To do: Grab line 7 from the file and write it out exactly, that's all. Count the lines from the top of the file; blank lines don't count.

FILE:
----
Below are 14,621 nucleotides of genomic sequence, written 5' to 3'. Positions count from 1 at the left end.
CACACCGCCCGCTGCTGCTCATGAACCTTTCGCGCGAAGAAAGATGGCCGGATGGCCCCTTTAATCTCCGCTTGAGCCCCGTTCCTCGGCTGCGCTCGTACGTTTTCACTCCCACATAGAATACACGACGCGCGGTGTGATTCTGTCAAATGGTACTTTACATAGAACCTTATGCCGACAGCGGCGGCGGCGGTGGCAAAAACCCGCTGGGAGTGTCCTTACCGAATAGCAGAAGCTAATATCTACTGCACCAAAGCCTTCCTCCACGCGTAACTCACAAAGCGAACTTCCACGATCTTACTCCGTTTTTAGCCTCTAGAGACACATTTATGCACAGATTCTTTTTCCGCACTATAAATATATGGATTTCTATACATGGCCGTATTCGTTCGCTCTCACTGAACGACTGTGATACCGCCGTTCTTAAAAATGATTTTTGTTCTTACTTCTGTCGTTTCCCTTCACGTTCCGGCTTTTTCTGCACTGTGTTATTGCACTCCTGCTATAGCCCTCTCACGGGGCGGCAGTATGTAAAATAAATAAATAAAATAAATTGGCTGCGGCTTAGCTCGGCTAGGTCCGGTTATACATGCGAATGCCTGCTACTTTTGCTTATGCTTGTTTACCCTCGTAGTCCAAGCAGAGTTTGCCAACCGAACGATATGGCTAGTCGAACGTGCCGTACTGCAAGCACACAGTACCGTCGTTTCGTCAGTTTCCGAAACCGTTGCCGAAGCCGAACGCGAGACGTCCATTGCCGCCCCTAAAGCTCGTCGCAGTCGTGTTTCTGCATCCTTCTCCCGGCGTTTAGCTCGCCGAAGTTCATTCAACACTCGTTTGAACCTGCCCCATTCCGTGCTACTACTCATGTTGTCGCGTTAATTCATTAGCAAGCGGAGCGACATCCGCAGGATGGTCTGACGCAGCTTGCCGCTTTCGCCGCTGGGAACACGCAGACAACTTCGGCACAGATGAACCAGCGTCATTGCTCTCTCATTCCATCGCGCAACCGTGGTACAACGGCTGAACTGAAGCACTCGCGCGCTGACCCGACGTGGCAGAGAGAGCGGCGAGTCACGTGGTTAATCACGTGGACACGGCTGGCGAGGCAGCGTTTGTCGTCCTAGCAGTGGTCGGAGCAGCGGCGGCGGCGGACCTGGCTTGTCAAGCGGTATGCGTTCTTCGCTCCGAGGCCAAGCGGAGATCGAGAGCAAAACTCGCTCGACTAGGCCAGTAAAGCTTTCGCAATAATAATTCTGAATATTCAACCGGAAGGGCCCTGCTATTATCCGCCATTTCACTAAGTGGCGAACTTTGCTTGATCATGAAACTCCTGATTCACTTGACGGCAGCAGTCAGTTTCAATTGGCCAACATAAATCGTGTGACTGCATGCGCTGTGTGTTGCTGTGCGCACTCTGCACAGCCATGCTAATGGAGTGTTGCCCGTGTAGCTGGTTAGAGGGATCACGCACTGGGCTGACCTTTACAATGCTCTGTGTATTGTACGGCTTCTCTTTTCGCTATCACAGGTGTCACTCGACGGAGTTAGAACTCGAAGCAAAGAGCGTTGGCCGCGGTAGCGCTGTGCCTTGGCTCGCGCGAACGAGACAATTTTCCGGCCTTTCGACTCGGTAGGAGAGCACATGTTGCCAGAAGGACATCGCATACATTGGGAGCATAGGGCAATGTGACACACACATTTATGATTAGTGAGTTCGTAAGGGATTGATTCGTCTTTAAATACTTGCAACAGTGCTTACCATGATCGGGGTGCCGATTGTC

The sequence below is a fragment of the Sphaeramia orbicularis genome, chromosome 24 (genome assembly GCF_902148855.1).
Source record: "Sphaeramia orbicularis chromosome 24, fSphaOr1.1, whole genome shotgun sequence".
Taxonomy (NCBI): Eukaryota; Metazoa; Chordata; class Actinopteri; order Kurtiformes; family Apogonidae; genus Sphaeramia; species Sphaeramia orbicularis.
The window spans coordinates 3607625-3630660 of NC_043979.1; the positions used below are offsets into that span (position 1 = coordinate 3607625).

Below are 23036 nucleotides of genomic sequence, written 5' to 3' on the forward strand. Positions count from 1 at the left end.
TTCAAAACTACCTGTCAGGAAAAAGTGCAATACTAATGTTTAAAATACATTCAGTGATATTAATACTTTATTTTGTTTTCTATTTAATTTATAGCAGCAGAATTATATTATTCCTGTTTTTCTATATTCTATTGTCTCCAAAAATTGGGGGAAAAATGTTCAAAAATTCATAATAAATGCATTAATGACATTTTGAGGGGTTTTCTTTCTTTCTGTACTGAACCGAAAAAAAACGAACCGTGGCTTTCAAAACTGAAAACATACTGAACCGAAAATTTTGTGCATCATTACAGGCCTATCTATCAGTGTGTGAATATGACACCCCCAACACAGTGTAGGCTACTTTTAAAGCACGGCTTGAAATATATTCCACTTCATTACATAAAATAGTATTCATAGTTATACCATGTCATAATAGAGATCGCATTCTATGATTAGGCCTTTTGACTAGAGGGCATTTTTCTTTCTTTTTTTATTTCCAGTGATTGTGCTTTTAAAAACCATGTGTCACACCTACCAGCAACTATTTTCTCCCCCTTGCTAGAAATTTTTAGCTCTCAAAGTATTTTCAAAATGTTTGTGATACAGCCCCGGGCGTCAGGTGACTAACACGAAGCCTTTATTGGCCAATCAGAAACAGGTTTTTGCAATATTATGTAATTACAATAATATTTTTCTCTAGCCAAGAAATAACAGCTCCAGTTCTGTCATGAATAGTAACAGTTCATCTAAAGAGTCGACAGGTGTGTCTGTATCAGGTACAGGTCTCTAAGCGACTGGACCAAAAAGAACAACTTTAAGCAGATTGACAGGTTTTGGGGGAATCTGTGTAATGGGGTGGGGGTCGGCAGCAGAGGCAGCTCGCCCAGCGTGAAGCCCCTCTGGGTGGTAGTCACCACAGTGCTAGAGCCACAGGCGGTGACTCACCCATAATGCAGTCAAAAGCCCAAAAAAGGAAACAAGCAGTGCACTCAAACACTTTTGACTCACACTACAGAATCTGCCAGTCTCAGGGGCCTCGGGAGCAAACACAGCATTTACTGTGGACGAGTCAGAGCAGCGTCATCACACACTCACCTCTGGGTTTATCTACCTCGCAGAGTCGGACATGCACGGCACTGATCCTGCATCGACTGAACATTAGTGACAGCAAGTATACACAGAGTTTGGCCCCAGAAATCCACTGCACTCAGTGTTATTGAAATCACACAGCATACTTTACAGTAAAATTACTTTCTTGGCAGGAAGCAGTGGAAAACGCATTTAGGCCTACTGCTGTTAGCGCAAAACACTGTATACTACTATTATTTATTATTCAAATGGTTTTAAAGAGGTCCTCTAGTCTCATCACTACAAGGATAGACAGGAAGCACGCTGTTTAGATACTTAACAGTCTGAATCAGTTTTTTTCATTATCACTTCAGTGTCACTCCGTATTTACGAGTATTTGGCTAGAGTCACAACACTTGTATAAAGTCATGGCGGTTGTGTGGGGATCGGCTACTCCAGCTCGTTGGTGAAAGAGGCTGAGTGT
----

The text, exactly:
Below are 23036 nucleotides of genomic sequence, written 5' to 3' on the forward strand. Positions count from 1 at the left end.